And the News Get Worse

​I love the Disney musical “Newsies.” The movie originally didn’t do too well, but in recent years the world has embraced it with the very popular live Broadway versions.
 
The story centers on a group of mostly orphaned newsboys who hawk daily papers on the streets of New York. The more experienced “Newsies” teach the younger boys that the secret to selling papers is a great headline, even if you have to just make one up because ultimately, “Newsies gotta sell papers.” One of the newer boys is unhappy with the dishonesty and says to the group leader, “My dad taught me not to lie,” to which the more experienced boy responds, “Well my dad taught me not to starve.” The story is set in the 19th century but not much has changed in the news media.
 
Over Labor Day weekend I decided to spend some time reviewing the financial headlines for the month of August.  Here are some of my favorites: “Dow Plummets,” “Stocks Skid,” “Markets Sharply lower,” “Stocks Crater after Fed Chief Speaks,” “Investors Plow money into Bonds,” and “A Wild month for stocks.” I began wondering if I had missed some major market disaster.
 
One of my favorite headlines was a picture of a floor trader with his head in his hands and the caption, “Floor trader agonizes as market falls.” Our office got a great laugh out of that one. The guy probably got to bed late and was just wishing his shift would end. I am sure he wasn’t worried about a few points of market movement. But hey! Newsies gotta sell papers!
 
After reviewing the dismal headlines, I looked at my client accounts and didn’t see anything that even slightly resembled the gloomy picture that was painted. In my conversations with other advisors I didn’t hear of any unusual moves into bonds and we didn’t field any calls all month from panicked investors. I don’t know which “investors” the news people were referring to but they certainly weren’t any that I knew of.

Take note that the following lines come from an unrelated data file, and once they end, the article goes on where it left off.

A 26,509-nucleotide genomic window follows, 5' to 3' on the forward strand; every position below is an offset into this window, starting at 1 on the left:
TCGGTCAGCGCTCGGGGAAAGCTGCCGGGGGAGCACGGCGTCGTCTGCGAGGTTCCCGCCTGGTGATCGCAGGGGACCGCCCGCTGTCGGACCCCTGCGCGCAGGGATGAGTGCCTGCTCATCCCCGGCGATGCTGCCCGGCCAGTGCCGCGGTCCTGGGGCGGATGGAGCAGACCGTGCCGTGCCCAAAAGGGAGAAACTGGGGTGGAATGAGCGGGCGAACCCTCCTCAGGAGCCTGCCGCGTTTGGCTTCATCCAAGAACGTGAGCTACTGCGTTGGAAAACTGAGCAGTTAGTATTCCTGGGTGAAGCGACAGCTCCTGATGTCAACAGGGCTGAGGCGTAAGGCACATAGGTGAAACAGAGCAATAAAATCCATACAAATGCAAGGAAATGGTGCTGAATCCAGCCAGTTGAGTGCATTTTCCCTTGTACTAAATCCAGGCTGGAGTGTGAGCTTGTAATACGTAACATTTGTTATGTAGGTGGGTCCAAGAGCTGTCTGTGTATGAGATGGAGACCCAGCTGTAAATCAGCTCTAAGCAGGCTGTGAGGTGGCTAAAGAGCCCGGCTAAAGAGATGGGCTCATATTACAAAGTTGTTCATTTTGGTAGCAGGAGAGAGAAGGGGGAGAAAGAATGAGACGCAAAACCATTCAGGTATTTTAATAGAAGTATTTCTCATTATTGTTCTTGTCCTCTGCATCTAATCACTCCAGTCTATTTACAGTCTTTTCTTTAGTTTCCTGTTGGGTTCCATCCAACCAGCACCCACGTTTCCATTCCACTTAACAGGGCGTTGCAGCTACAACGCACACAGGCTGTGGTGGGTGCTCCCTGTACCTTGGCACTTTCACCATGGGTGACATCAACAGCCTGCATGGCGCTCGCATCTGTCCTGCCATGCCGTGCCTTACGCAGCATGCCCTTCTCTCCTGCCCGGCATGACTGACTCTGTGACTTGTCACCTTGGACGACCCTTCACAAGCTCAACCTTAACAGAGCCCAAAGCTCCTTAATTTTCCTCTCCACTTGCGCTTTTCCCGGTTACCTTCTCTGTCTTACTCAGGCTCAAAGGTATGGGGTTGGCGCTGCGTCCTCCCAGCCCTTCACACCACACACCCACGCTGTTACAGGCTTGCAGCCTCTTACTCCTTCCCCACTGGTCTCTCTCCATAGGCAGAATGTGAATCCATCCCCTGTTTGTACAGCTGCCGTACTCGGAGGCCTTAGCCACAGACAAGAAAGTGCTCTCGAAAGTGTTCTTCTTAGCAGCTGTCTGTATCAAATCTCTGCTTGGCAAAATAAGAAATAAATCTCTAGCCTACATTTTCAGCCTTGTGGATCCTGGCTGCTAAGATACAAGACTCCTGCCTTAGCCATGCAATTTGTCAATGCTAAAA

The truth about volatility in the investment markets is that it is normal. In fact, volatility is a necessary part of an efficient market. There has to be push and pull, a give and take, in order for markets to properly adjust. The alternative would be an artificially controlled market, and no one should want that. As the numbers get bigger, ie. DOW 26,000 versus DOW 8,000 just a few years ago, the daily movements will naturally “seem” bigger. On black Monday in 1987 the DOW average fell 508 points or 22%. That would be a nearly 6,000 point drop in today’s numbers. Now that might be something to “agonize” over, and yet we survived it.
 
So here we are in September and already the gloomy headlines have begun, so hold on to your seats. We could be in for a rough ride. Or perhaps, only those who react emotionally to the dire headlines will be. After all, newsies gotta sell papers.